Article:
"If we wanted to have a soda, we went to the local soda fountain to get a Coke."
All the above remarks were contained in a larger paragraph by each contributor detailing all the events surrounding how they managed to get a soda to drink. This, of course, started my own "little gray cells" to working. I have to reach back into what I call the "fog zone", where some memories stand out and others have to be prodded and pushed before they come back in focus. But, then again, I'm not always sure if this is what really happened or what I think happened.
I don't recall there ever was a shortage of soda because of the sugar rationing, but families in my neighborhood never kept a supply of soda on hand. There was always soda for a party but it was usually purchased in quarts rather than individual bottles. Quarts were cheaper and easier to carry than a dozen of loose bottles. No handy six-packs in those days. A quart was never opened unless it was to be all used up. You couldn't save it for a couple of days because it would go flat. Several types of bottle stoppers were available but none really worked for any length of time. If you wanted a drink, you drank water.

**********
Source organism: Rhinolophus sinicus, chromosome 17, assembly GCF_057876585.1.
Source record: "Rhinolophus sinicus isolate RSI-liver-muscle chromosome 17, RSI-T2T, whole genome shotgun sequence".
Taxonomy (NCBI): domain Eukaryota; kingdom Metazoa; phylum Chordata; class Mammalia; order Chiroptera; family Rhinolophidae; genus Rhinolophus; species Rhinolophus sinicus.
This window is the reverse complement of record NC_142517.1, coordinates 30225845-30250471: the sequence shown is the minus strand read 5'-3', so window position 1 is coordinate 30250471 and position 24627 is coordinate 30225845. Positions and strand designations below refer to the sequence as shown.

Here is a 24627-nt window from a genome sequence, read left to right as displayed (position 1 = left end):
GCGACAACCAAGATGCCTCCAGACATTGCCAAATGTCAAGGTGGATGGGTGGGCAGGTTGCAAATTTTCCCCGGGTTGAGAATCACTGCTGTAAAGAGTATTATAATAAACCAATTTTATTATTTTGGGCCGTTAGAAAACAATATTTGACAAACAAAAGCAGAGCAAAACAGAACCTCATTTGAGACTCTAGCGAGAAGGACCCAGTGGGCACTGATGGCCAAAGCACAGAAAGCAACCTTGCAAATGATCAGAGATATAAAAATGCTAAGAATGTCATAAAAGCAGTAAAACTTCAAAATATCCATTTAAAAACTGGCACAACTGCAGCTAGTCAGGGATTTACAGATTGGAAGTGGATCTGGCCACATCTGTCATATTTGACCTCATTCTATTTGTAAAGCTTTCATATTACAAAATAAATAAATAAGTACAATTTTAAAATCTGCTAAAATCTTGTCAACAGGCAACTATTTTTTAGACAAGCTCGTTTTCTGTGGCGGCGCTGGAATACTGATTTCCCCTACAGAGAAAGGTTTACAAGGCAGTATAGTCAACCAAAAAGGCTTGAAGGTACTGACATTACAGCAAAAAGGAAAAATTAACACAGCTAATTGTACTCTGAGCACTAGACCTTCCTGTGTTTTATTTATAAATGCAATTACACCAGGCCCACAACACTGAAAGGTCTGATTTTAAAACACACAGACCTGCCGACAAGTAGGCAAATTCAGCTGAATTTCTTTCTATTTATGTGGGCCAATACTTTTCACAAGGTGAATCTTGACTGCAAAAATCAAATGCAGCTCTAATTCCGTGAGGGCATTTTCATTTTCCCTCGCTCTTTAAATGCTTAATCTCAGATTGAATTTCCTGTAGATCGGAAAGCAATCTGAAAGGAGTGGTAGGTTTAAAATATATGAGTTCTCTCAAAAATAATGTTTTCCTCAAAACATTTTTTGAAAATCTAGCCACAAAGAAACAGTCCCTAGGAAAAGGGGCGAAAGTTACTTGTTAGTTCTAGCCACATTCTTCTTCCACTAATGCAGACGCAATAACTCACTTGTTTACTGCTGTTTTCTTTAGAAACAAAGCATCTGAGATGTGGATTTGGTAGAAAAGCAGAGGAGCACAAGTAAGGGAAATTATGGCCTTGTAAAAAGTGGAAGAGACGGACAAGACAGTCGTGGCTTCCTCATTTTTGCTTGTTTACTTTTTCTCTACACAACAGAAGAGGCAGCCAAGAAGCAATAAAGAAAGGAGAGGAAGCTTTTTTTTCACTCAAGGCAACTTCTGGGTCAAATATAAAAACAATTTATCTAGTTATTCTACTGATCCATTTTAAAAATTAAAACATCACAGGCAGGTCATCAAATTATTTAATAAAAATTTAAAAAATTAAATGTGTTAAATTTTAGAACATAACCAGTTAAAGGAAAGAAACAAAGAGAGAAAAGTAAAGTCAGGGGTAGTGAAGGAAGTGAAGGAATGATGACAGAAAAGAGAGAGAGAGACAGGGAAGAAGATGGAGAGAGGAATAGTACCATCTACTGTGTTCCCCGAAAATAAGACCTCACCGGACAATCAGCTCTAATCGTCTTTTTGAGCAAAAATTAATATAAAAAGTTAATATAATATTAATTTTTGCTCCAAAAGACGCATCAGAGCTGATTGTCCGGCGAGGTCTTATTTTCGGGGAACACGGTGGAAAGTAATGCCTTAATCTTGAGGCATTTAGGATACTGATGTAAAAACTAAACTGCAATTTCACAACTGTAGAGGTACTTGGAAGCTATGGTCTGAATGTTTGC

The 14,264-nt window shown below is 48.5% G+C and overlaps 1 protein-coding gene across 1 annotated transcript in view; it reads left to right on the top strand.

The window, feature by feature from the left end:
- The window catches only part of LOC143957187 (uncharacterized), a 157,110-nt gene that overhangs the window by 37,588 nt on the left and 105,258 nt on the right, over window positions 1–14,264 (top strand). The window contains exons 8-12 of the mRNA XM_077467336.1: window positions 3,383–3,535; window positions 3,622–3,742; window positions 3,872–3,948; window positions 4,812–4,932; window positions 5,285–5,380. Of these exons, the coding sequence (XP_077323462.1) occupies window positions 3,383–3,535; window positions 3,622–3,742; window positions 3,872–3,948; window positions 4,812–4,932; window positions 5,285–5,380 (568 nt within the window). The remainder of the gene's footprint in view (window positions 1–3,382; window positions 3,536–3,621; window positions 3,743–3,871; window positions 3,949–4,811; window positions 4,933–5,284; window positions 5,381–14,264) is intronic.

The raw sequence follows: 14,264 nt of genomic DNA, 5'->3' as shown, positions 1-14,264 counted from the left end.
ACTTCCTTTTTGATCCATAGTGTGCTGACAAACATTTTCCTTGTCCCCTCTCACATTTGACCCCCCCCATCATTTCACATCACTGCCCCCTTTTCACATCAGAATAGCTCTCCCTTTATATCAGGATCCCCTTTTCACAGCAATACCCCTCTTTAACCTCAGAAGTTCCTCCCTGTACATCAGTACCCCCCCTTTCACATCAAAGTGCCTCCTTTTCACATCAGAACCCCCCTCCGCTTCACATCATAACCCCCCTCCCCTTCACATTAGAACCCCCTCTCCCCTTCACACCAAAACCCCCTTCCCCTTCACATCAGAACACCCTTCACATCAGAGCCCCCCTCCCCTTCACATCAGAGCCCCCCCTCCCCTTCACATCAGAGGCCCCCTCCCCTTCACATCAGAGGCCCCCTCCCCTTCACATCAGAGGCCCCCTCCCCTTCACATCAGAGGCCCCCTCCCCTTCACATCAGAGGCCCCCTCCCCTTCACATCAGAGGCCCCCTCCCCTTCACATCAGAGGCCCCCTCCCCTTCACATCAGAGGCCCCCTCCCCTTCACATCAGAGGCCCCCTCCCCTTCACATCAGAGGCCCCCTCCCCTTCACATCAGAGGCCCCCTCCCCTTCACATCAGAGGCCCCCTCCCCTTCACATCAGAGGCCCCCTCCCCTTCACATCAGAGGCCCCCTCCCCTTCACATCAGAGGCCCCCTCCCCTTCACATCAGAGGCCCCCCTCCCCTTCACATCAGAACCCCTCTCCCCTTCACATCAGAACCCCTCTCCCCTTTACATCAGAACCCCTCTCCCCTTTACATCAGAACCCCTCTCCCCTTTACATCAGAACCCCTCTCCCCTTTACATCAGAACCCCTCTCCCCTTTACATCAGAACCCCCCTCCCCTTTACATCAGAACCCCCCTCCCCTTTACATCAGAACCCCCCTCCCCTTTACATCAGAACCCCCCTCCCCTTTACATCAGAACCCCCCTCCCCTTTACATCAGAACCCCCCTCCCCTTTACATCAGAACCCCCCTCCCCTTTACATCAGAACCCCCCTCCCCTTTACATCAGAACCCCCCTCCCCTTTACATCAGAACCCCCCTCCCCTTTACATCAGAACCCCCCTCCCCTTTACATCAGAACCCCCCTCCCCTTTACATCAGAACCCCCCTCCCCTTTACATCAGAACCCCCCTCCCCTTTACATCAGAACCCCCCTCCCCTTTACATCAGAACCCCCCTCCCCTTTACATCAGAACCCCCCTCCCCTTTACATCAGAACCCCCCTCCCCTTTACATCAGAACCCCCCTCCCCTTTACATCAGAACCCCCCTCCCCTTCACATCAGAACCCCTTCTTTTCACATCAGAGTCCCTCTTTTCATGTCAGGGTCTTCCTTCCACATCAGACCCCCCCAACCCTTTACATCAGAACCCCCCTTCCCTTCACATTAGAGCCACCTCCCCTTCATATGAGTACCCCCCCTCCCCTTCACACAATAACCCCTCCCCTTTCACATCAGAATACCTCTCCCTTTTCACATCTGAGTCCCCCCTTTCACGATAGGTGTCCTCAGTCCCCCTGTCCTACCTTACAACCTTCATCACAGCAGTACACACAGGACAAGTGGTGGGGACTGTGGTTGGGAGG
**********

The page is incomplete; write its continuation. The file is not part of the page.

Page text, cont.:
Near a local park was a tavern that did a brisk business with cold soda. They had a soda cooler inside near the door. The cooler was about the size of your kitchen table, insulated and made of metal. The cover was a hinged door that you opened to get at the drinks that were buried in chipped ice and ice water. Sometimes you could see the flavor you wanted, other times you had to "feel" along the bottom of the cooler for your bottle. There was nothing like a hot summer day, your throat parched dry, sweat running down your back, when you plunge your arm into a cooler holding 33 degree water and ice, to try and find the flavor you want to drink. It "kinda" takes your breath away. We also placed both hands into the water to just above the wrists to bring down our body temperature to help cool us off. But, you couldn't keep your hands or arms in the water very long before they began to ache. Several years later, these coolers were replaced with electric vending machines that dropped your bottle down a chute. This was quite a contrast to having your fingertips go numb in search of that elusive bottle of root beer!